Early Saturday morning (January 21), hundreds flocked to the Shelly and Manly Beaches in northern Sydney for a day of surfing and swimming. Just an hour after sunrise, however, lifeguards urged swimmers to leave the water as a gang of bull sharks brutally mauled a dolphin in the swimming area.
The unexpected closures not only banned swimmers from the beaches but derailed several surfing and Ironman/Ironwoman events scheduled. The Manly Surf Carnival, scheduled for Saturday, was among the canceled events.
As the surfers splashed into the water for the contest, with swimmers enjoying the shallows near the shore, lifeguards suddenly sped through the waves on jet skis, forcing everyone back to the sand. Mere feet from the unwitting swimmers, a gang of 10-foot bull sharks circled a dolphin, preparing for an attack.
Bleeding and barely able to swim, the dolphin beached itself, its mangled body raising the shark alarm. The dolphin suffered untreatable injuries to its tail and was later euthanized, according to officials.
“Surf lifesavers and lifeguards cleared swimmers from the water and a large surf carnival has been suspended,” Surf Life Saving New South Wales said in a statement. “A Surf Life Saving UAV [drone] has been monitoring the shark activity from the air and has spotted a number of sharks in the area.”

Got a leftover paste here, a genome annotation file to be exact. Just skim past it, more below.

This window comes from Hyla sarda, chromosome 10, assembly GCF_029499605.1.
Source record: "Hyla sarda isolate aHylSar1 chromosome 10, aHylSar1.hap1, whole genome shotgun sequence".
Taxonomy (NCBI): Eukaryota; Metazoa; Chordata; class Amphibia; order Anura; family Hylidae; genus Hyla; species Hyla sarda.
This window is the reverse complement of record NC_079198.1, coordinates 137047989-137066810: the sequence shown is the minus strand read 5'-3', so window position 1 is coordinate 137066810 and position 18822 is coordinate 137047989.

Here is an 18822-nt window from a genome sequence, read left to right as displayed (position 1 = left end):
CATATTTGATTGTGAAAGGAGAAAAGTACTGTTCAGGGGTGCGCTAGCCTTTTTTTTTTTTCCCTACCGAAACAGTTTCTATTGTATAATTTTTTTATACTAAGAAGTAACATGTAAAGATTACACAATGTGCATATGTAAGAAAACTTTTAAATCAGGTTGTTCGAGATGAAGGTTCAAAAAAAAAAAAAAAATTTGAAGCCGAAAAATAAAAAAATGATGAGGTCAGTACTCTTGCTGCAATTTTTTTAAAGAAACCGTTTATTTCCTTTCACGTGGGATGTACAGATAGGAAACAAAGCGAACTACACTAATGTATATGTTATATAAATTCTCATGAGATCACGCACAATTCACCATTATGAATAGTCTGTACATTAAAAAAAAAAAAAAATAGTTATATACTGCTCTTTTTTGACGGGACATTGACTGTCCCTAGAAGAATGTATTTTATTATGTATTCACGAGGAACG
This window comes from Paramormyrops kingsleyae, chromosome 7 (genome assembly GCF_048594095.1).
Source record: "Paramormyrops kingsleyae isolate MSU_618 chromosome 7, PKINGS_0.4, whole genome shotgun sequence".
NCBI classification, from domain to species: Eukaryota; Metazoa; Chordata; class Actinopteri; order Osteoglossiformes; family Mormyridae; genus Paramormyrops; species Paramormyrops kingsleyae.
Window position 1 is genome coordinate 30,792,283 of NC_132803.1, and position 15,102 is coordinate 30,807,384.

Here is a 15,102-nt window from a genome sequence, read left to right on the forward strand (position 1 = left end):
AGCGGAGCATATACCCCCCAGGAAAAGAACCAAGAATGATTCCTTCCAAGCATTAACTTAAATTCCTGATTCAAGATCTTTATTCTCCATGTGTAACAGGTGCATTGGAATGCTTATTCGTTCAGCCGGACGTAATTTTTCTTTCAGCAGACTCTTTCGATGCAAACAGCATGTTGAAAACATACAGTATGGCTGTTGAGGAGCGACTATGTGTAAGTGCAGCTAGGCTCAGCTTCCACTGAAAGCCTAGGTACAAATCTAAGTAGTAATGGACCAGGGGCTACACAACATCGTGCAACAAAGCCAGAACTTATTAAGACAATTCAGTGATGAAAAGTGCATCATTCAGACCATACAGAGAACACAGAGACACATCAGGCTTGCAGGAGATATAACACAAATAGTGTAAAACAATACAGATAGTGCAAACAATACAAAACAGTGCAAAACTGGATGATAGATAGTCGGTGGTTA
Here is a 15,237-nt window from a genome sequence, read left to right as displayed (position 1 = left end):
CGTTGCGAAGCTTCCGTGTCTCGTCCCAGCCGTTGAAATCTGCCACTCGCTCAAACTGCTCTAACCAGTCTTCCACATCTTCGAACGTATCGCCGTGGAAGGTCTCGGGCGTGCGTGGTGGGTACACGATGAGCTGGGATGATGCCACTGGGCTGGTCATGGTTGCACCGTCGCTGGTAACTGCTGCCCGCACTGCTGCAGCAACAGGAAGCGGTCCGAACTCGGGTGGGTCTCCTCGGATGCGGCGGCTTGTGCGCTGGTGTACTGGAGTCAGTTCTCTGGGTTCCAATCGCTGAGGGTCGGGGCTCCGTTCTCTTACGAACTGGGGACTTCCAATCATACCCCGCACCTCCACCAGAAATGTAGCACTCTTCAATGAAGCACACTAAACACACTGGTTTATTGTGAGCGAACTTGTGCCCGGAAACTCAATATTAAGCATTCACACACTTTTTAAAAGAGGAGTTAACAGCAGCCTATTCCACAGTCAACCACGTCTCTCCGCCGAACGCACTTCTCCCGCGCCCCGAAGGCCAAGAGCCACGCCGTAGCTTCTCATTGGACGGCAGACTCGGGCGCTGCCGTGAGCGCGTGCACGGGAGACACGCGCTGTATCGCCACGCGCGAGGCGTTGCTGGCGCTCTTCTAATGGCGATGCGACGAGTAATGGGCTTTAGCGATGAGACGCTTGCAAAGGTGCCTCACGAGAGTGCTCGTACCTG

Beachgoer Recounts Horrific Bull Shark Attack on Dolphin
For Emily Pettersson, a Sydney beachgoer on that fateful Saturday, word of an injured dolphin from a bull shark attack sparked no fear. Instead, she leapt into the water in search of the wounded aquatic mammal.
After swimming about 60 feet from the shore, she spotted the dolphin, a strange shadow following on its right side. Looking closer, Pettersson realized it was a bull shark. Rather than turn its attention toward her, however, it remained laser-focused on its prey.
“I turned around and there’s probably about a [10 foot] bull shark,” she recalled to 9News. “But it wasn’t even looking at me it was just going for the dolphin.”
Seeing the shark with her own eyes, Pettersson aided lifeguards in telling other swimmers to leave the water immediately. Though the shark didn’t attack her, it seemed “a bit agitated,” making Pettersson worry for her fellow beachgoers.
“I think it (the dolphin) had been attacked by the shark,” she said. “The fin was mangled, you could see it was falling off. It had a bite mark on the side of the body as well.”
Despite this gruesome sight, however, Pettersson still wasn’t worried about swimming with a school of hungry bull sharks. “There would have been 200 swimmers in the water with the sharks going up and down,” she explained. “But they’re obviously not going to do anything… They are doing what they are meant to do, which is cleaning up the ocean.”